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What are Bret and Bo reading?

What are Bret and Bo reading?

Justin Doherty (Assistant AD for Communications)

The final part of our three-part mini-series on what the folks here in UW Athletics are reading this summer features 14 more entries, including Coaches Bielema and Ryan. Enjoy!

Dick Arndt, Welcome Center

“Wisdom of Our Fathers” by Tim Russert
(A collection of letters he received from sons and daughters after writing about his father in “Big Russ and Me”)

“The Downhill Lie: A hacker's return to a ruinous sport” by Carl Hiaasen
(A humorous look at golf following a 32-year layoff)

“Beautiful Boy” by David Sheff
(The very painful journey of a father through his son's addiction)

Nancy Kreklow, Office Manager, Fetzer Center (McClain)

"A Child Called 'It' " by Dave Pelzer
(A captivating true story testing the willpower of a child)

"A Man Named Dave" by Dave Pelzer
(The story continues along with the many challenges he faces into adulthood)

"Cuba" by Stephen Coonts
(A power struggle with suspense throughout)

Joe Robinson, Director of Men’s Basketball Operations

"Hold Tight" by Harlan Coben

"Double Cross" by James Patterson
(the most recent in a long mystery series by Patterson who is a big Wisconsin athletics fan and makes several Badgers references in a lot of his books)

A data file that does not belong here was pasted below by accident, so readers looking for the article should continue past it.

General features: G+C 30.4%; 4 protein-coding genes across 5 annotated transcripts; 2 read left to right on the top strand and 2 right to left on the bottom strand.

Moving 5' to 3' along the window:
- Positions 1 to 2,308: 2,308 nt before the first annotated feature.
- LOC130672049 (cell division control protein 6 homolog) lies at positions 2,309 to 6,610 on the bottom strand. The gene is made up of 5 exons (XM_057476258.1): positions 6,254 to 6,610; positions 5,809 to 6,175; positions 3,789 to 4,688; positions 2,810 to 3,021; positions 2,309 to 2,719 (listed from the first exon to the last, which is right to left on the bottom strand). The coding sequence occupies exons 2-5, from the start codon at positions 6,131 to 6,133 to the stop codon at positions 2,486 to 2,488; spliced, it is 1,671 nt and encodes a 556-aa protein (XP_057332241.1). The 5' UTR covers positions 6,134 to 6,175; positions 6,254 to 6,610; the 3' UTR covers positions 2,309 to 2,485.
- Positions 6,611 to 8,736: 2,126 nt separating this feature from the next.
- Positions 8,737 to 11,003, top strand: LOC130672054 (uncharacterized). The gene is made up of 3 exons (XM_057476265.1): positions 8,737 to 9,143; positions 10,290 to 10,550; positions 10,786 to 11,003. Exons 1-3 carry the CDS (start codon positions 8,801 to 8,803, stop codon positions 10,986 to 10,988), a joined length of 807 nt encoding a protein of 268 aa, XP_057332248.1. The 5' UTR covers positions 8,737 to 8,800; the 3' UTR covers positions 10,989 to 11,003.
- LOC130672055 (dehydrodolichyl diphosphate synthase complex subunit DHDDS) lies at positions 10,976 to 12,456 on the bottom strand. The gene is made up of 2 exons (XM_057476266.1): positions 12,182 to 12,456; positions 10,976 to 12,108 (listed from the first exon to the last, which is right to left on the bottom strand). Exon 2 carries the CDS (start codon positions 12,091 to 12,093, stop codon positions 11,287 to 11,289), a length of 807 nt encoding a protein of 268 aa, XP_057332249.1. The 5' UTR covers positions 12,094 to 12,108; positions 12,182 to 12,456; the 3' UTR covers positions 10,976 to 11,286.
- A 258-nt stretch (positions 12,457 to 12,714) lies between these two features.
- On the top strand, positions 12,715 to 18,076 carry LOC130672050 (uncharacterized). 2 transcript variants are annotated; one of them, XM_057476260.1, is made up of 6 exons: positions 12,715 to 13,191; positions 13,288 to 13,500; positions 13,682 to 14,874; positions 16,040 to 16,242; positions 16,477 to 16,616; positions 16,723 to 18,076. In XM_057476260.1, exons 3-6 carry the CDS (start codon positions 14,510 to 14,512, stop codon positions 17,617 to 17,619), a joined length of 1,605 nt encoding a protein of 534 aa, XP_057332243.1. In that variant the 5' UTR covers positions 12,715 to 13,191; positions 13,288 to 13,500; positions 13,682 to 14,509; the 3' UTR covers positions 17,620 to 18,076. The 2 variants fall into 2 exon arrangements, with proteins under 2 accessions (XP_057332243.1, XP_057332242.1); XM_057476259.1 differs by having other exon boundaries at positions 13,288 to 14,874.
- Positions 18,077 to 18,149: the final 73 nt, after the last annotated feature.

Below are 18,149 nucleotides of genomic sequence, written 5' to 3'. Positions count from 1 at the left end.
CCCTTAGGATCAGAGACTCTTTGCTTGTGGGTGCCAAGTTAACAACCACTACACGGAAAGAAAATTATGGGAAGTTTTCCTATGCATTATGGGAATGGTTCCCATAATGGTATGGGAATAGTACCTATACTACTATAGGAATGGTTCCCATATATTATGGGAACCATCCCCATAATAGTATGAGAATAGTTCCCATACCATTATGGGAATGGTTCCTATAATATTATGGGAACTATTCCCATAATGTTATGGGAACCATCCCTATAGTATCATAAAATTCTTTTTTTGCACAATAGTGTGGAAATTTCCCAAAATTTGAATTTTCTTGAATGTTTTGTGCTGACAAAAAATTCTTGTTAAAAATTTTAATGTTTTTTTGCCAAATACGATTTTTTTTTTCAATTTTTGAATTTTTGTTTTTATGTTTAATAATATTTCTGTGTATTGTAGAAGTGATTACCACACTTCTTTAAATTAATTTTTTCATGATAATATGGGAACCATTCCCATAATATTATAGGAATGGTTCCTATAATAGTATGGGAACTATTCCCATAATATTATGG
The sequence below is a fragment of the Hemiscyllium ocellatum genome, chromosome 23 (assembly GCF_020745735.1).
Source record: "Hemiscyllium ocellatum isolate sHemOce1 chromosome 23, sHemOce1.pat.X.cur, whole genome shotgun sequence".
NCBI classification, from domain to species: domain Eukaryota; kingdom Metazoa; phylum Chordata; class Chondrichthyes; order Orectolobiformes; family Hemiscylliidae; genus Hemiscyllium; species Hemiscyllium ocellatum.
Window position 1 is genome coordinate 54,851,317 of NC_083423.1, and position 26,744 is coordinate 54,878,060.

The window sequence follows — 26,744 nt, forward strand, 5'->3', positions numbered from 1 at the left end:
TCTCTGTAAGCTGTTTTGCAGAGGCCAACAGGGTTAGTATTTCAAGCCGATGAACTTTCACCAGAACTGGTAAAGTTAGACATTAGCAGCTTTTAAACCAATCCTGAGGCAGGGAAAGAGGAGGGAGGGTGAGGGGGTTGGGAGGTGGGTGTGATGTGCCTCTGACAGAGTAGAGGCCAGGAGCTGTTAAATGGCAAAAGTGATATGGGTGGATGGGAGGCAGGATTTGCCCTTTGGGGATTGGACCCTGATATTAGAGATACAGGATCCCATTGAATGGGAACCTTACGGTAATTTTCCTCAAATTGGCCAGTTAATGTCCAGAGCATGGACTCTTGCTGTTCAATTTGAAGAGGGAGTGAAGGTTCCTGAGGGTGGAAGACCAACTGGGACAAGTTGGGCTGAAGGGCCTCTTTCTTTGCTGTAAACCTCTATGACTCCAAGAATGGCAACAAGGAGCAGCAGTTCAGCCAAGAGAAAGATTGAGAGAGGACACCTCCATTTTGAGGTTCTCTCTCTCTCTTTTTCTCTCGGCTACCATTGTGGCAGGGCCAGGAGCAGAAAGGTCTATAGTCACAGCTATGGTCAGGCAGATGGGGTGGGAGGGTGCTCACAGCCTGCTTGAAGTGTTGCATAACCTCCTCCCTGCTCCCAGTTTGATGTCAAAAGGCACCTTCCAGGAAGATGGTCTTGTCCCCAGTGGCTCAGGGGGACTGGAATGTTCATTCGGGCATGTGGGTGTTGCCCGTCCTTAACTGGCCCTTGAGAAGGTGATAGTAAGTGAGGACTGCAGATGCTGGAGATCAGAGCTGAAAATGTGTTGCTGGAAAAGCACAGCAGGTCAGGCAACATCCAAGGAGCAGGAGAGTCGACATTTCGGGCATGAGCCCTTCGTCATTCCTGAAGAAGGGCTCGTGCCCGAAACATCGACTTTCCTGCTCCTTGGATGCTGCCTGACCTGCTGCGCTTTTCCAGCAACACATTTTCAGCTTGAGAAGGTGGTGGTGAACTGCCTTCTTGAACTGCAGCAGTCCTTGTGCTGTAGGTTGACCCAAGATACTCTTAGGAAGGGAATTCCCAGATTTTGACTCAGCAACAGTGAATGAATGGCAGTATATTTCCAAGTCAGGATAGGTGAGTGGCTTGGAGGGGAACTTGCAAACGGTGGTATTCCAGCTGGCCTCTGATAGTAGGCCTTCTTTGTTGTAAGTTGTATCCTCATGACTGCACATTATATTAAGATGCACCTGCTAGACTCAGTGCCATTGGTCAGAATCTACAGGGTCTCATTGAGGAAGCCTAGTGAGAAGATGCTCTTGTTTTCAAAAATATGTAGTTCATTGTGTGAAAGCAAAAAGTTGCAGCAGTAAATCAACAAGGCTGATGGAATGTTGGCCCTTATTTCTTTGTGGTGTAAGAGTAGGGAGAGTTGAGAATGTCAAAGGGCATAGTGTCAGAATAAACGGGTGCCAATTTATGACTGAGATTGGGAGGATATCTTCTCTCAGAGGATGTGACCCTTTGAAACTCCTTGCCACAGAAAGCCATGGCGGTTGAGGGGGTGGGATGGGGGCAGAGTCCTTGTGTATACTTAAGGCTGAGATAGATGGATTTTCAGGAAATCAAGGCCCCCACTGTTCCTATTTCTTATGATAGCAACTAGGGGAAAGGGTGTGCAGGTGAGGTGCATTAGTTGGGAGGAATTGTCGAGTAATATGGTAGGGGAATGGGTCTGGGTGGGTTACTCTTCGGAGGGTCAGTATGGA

Sheli Kuhl, Director of Championships and Special Projects

“Standing Tall:  A Memoir of Tragedy & Triumph” by C. Vivian Stringer
(One of the best books that I've ever read. It only took me two days to read it because I couldn't put it down!)

“The Last Lecture” by Randy Pausch

Oties Epps, Assistant Women’s Basketball Coach

"Beyond Basketball" by Mike Krzyzewski
(inspiring book for all coaches)

"How Good Do We Have to Be" by Harold Kushner
(an understanding of guilt and forgiveness)

"When Bad Things Happen to Good People" by Harold Kushner
(an attempt to understand and help individuals dealing with grief)

Todd Oehrlein, Head Women’s Golf Coach

“The Last Lecture” by Randy Pausch

“Season of Life” by Jeffrey Marx
(Excellent - already looking forward to reading it again)

“Quiet Strength” by Tony Dungy

Patrick Herb, Athletic Communications

"The Blind Side" by Michael Lewis
(The author of “Moneyball” sets out to write the evolution of the left tackle, but finds a story of human triumph and sociological inequities)

"A Long Way Gone" by Ishmael Baeh
(The war in Sierra Leone described through the eyes of a child soldier)

"How Soccer Explains The World" by Franklin Foer
(This book gives a window into soccer culture all over the globe and how it impacts societies everywhere)

Marija Pientka, Associate Athletic Director

"March" by Geraldine Brooks
(Winner of the 2006 Pulitizer Prize for Fiction … told from the perspective of the absent father, March, from Louisa May Alcott’s classic Little Women, who leaves his family behind to aid the Union cause in the Civil War. Great piece of historical fiction)

"Three Cups of Tea" by  Chris Mortenson with David Oliver Relin